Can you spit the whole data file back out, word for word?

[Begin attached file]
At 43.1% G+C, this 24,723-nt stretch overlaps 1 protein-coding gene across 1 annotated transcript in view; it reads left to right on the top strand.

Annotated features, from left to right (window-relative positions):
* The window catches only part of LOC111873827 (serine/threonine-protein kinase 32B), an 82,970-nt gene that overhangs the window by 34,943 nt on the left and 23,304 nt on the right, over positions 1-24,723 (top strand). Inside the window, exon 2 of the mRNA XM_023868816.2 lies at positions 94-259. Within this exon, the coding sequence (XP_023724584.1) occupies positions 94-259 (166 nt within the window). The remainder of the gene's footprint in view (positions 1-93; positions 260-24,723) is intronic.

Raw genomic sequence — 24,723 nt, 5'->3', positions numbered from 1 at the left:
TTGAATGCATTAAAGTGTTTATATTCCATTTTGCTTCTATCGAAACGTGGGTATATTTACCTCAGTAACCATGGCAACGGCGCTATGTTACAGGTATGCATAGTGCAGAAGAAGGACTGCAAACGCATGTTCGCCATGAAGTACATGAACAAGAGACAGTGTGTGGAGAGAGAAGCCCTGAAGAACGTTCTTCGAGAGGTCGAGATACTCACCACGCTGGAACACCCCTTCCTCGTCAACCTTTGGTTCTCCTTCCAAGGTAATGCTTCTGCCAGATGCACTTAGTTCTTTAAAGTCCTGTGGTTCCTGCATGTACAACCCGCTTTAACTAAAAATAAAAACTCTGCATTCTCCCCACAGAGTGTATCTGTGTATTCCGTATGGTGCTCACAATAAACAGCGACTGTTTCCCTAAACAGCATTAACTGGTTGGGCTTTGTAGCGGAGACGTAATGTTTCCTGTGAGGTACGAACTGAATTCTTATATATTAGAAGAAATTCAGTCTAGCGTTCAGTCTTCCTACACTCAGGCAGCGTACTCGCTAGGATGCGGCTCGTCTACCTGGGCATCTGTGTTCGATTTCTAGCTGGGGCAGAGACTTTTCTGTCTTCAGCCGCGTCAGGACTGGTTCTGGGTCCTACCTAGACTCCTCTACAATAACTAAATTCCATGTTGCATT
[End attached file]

At 43.1% G+C, this 24,723-nt stretch overlaps 1 protein-coding gene across 1 annotated transcript in view; it reads left to right on the top strand.

Annotated features, from left to right (window-relative positions):
* The window catches only part of LOC111873827 (serine/threonine-protein kinase 32B), an 82,970-nt gene that overhangs the window by 34,943 nt on the left and 23,304 nt on the right, over positions 1-24,723 (top strand). Inside the window, exon 2 of the mRNA XM_023868816.2 lies at positions 94-259. Within this exon, the coding sequence (XP_023724584.1) occupies positions 94-259 (166 nt within the window). The remainder of the gene's footprint in view (positions 1-93; positions 260-24,723) is intronic.

Raw genomic sequence — 24,723 nt, 5'->3', positions numbered from 1 at the left:
TTGAATGCATTAAAGTGTTTATATTCCATTTTGCTTCTATCGAAACGTGGGTATATTTACCTCAGTAACCATGGCAACGGCGCTATGTTACAGGTATGCATAGTGCAGAAGAAGGACTGCAAACGCATGTTCGCCATGAAGTACATGAACAAGAGACAGTGTGTGGAGAGAGAAGCCCTGAAGAACGTTCTTCGAGAGGTCGAGATACTCACCACGCTGGAACACCCCTTCCTCGTCAACCTTTGGTTCTCCTTCCAAGGTAATGCTTCTGCCAGATGCACTTAGTTCTTTAAAGTCCTGTGGTTCCTGCATGTACAACCCGCTTTAACTAAAAATAAAAACTCTGCATTCTCCCCACAGAGTGTATCTGTGTATTCCGTATGGTGCTCACAATAAACAGCGACTGTTTCCCTAAACAGCATTAACTGGTTGGGCTTTGTAGCGGAGACGTAATGTTTCCTGTGAGGTACGAACTGAATTCTTATATATTAGAAGAAATTCAGTCTAGCGTTCAGTCTTCCTACACTCAGGCAGCGTACTCGCTAGGATGCGGCTCGTCTACCTGGGCATCTGTGTTCGATTTCTAGCTGGGGCAGAGACTTTTCTGTCTTCAGCCGCGTCAGGACTGGTTCTGGGTCCTACCTAGACTCCTCTACAATAACTAAATTCCATGTTGCATT